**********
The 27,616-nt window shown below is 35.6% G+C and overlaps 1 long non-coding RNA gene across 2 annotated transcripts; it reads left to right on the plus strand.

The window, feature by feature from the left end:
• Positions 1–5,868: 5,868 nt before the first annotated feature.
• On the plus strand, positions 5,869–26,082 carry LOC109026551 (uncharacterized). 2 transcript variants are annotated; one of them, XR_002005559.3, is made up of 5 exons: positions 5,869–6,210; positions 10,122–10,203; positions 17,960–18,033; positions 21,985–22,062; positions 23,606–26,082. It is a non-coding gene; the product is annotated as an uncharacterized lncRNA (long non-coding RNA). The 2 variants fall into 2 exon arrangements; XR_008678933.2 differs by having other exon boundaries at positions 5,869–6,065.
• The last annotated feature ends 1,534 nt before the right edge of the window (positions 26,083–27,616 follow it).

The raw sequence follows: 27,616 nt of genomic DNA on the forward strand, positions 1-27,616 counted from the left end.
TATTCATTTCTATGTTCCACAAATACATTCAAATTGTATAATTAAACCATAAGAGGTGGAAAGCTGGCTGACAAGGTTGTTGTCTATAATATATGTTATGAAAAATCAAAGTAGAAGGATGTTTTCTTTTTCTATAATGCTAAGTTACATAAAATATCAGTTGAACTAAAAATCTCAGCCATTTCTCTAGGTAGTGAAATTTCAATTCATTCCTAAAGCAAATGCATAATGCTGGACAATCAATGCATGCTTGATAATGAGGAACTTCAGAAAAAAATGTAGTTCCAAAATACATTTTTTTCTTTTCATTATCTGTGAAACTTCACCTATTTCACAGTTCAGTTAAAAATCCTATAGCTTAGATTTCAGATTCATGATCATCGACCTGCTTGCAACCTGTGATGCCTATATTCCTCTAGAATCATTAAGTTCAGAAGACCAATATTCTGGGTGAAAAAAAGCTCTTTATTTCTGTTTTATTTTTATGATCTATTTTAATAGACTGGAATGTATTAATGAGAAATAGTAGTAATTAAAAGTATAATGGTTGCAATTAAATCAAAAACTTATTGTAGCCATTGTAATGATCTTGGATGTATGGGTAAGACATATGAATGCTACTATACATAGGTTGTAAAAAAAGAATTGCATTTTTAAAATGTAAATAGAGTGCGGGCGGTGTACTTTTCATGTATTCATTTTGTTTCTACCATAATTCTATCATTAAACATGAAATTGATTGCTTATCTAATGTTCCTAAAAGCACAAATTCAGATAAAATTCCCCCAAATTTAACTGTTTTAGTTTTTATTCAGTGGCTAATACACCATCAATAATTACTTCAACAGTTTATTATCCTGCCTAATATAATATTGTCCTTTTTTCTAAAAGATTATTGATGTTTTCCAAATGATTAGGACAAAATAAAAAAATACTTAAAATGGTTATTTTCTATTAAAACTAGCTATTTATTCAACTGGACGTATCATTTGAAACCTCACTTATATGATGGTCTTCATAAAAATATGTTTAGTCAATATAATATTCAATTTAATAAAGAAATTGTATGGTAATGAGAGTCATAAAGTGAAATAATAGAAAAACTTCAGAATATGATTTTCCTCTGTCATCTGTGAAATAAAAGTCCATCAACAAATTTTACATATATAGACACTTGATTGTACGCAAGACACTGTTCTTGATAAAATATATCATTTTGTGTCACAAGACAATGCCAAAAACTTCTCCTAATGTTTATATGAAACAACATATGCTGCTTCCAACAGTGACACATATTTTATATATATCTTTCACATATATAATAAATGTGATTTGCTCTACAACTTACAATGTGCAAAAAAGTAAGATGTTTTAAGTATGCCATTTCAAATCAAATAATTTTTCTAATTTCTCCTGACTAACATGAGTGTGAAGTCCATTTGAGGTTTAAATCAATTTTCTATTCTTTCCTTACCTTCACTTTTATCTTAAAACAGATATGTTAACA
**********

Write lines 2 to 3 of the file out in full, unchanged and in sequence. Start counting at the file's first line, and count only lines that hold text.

The window, feature by feature from the left end:
• Positions 1–5,868: 5,868 nt before the first annotated feature.